A History of Football Rule Changes & Penalties
New NFL Tackling Rules Explained
There have been a lot of controversial rule changes this year in both the NFL and NCAA. Critics of these new rules see them as cursory attempts at minimizing injuries on the field, while simultaneously interrupting the game with constant penalties. At first I saw these criticisms as merely old-timers complaining about reform and change. However, as I looked more into the history and evolution of the NFL and NCAA rules, I found some striking irony in how rule changes and penalties made in the 1970s change the game forever.
In 1970, there was only one player in the NFL over 300 lbs, and there was only 3 in 1980. Compare this to a whopping 523 players over 300 lbs at the start of the 2010 NFL season. It’s not just weight either, in fact prior to the 1980s, most offensive linemen fell below 6’4.
So What Happened?
First off, in 1974 the NFL made blocking below the waist illegal when not against the ball carrier. The rule states:
Prior to his rule change the most common blocks occurred below the waist, which would have made being tall and top-heavy a huge disadvantage as you were vulnerable to getting their knees knocked out. What we know today as "chop blocking" or "cut blocking" below the knee was common practice in 1960s and before. I found some Big Ten footage from 1960 and if you watch the line of scrimmage it looks like a mess with 6-foot, 200-pound offensive linemen scurrying around and diving for their opponents' knees. Defensive linemen also did a lot more running, whereas today a defensive tackle's strategic responsibilities revolve around the QB and stay localized near the line of scrimmage.
The irony of it all...
A government study in 1994 found that NFL linemen had 52% higher risk of dying from heart disease than other football players. Herein lies the irony: in an attempt to minimize injuries through new rules and penalties, the NFL, NCAA and even high school football have created strategic system that prioritizes the physical size of a player over their health and well-being in the long run. Like the penalizing of below-the-knee cut/chop blocking, the NFL's new helmet rule, which prohibits players from lowering their helmet to initiate contact, has good intentions to try and minimize brain damage endured during a game. However, as we've seen before, win-driven football coaches will adapt and find alternative strategies and systems regardless of the potential harm it could inflict on their players.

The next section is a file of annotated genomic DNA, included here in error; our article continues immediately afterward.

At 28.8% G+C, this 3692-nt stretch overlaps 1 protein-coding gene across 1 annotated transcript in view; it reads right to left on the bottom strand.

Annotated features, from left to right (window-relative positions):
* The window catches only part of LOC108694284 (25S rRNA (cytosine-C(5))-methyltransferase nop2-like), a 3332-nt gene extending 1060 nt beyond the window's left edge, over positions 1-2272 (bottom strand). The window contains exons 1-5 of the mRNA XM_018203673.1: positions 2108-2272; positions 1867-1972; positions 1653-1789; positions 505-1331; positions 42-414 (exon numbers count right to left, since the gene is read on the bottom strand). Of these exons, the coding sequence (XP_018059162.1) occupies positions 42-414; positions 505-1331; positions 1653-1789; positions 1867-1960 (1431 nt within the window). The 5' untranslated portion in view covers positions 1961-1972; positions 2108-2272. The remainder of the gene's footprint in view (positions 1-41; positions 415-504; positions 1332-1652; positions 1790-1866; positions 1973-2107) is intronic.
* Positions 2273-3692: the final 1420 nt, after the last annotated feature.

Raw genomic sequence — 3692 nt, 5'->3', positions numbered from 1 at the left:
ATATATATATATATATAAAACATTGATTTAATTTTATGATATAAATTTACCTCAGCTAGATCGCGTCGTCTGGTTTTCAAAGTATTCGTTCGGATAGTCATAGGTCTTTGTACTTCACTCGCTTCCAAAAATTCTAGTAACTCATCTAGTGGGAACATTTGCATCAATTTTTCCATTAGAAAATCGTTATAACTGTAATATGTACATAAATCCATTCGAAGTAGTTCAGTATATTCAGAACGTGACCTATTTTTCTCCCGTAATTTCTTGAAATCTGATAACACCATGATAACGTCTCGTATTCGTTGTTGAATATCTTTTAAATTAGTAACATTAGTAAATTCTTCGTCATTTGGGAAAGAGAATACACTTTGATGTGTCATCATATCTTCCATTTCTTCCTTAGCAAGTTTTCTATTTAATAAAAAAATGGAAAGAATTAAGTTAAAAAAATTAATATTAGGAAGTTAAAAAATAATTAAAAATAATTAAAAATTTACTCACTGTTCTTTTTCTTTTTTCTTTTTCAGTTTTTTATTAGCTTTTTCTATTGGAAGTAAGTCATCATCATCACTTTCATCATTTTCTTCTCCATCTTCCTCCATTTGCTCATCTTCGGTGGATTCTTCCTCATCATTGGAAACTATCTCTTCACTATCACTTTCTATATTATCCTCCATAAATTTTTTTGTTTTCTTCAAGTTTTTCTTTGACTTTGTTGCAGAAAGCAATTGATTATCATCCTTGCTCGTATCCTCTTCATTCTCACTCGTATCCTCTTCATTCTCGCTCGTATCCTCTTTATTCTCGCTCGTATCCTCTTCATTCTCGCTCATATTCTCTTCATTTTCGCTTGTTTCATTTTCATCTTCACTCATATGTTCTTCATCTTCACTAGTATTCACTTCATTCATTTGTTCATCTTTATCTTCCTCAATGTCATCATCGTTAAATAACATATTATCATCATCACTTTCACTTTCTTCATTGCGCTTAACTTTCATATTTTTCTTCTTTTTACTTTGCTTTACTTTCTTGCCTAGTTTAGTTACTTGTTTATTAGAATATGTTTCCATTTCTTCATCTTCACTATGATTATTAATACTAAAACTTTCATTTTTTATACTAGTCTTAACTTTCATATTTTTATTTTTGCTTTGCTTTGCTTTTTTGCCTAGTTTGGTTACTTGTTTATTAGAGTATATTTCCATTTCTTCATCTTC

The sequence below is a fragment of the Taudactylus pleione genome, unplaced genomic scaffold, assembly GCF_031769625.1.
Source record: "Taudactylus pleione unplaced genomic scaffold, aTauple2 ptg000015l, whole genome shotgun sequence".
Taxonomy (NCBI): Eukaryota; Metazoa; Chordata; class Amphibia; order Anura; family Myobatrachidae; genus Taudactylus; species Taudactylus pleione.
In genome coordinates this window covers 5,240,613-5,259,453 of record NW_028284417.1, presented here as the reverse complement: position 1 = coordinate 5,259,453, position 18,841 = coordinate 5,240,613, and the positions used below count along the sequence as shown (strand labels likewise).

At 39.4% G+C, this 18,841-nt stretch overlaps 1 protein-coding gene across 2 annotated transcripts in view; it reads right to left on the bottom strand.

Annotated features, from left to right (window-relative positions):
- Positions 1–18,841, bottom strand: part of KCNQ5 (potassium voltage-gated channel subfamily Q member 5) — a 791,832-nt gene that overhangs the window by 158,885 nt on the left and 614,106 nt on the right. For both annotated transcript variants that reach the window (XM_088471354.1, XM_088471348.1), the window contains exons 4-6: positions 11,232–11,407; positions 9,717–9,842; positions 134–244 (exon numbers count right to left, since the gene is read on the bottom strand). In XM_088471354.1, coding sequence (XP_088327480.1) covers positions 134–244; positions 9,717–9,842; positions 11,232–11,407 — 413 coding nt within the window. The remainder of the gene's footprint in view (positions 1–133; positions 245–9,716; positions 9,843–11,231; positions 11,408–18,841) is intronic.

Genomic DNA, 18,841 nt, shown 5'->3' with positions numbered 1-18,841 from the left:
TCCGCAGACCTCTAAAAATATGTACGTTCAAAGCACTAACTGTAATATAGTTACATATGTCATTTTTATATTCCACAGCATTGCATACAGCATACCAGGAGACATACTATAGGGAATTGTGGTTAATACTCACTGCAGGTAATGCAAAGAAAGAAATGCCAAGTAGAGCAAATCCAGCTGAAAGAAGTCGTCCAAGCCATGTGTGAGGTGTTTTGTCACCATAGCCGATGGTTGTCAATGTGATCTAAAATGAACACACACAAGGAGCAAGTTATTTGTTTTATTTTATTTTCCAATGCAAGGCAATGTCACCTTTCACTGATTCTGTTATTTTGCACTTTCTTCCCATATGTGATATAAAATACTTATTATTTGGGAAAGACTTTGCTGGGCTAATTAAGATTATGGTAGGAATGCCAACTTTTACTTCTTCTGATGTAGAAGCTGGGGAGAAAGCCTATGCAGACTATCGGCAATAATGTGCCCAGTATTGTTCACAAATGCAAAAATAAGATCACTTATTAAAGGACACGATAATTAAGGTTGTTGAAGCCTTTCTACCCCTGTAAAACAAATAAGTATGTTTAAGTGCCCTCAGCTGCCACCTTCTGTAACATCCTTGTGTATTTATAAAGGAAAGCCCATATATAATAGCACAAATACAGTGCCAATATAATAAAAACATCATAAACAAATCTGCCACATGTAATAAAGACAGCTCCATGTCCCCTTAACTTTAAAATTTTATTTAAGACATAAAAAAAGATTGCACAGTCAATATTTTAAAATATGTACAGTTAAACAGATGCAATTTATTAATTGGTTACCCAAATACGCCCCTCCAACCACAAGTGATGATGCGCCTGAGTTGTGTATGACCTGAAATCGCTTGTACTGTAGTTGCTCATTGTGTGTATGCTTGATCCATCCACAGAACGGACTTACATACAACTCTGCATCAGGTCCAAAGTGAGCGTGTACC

By no means, am I bringing this up to fat shame or criticize linemen for their size. Many large players in the NCAA and NFL are in great shape, despite our preconceived, superficial notions of what health looks like. In fact, one of my favorite moments in football is when one of these larger players gets the chance to make an interception or recover a fumble for a touchdown. Linemen are often the unsung heroes of the game of football, and I think we all get a little inspired when we see a 250-300 lb man excitedly job into the endzone for probably the first time in his career. Pressuring players as young as high school to gain or lose mass amounts of weight at a time is incredibly dangerous as it leads to unhealthy diets and the overuse of supplements. I’m not saying any of these new rules for the 2018 will ultimately lead to a similar unhealthy trend, but reflecting on the history of football can reveal that rule changes and penalties may not be the effective way to minimize on-field injuries. This doesn’t mean there is no solution to the high frequency of injuries during games, it just means we need to think more critically and outside the box to find it.
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